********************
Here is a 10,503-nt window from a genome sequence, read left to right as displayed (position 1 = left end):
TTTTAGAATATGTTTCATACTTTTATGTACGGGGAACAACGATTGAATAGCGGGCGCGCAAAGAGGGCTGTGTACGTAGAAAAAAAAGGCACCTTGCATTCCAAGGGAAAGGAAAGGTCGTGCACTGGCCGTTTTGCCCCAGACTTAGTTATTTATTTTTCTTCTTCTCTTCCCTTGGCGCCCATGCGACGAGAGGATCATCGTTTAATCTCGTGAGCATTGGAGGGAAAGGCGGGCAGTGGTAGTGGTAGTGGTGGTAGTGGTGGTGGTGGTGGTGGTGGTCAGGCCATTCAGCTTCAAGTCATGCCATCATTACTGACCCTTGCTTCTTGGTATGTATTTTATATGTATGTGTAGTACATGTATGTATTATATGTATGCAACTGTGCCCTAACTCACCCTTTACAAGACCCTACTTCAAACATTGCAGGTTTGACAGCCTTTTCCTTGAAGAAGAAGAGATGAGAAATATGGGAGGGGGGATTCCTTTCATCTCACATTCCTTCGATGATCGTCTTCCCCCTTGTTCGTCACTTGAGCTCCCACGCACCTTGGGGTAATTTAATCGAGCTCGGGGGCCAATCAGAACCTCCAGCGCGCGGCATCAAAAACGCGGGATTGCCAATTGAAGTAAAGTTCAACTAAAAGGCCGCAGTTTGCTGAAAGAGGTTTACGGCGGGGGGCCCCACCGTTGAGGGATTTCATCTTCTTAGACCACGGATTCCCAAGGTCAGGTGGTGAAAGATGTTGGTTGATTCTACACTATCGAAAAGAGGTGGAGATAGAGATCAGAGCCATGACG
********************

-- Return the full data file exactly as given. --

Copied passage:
Here is a 10,503-nt window from a genome sequence, read left to right as displayed (position 1 = left end):
TTTTAGAATATGTTTCATACTTTTATGTACGGGGAACAACGATTGAATAGCGGGCGCGCAAAGAGGGCTGTGTACGTAGAAAAAAAAGGCACCTTGCATTCCAAGGGAAAGGAAAGGTCGTGCACTGGCCGTTTTGCCCCAGACTTAGTTATTTATTTTTCTTCTTCTCTTCCCTTGGCGCCCATGCGACGAGAGGATCATCGTTTAATCTCGTGAGCATTGGAGGGAAAGGCGGGCAGTGGTAGTGGTAGTGGTGGTAGTGGTGGTGGTGGTGGTGGTGGTCAGGCCATTCAGCTTCAAGTCATGCCATCATTACTGACCCTTGCTTCTTGGTATGTATTTTATATGTATGTGTAGTACATGTATGTATTATATGTATGCAACTGTGCCCTAACTCACCCTTTACAAGACCCTACTTCAAACATTGCAGGTTTGACAGCCTTTTCCTTGAAGAAGAAGAGATGAGAAATATGGGAGGGGGGATTCCTTTCATCTCACATTCCTTCGATGATCGTCTTCCCCCTTGTTCGTCACTTGAGCTCCCACGCACCTTGGGGTAATTTAATCGAGCTCGGGGGCCAATCAGAACCTCCAGCGCGCGGCATCAAAAACGCGGGATTGCCAATTGAAGTAAAGTTCAACTAAAAGGCCGCAGTTTGCTGAAAGAGGTTTACGGCGGGGGGCCCCACCGTTGAGGGATTTCATCTTCTTAGACCACGGATTCCCAAGGTCAGGTGGTGAAAGATGTTGGTTGATTCTACACTATCGAAAAGAGGTGGAGATAGAGATCAGAGCCATGACG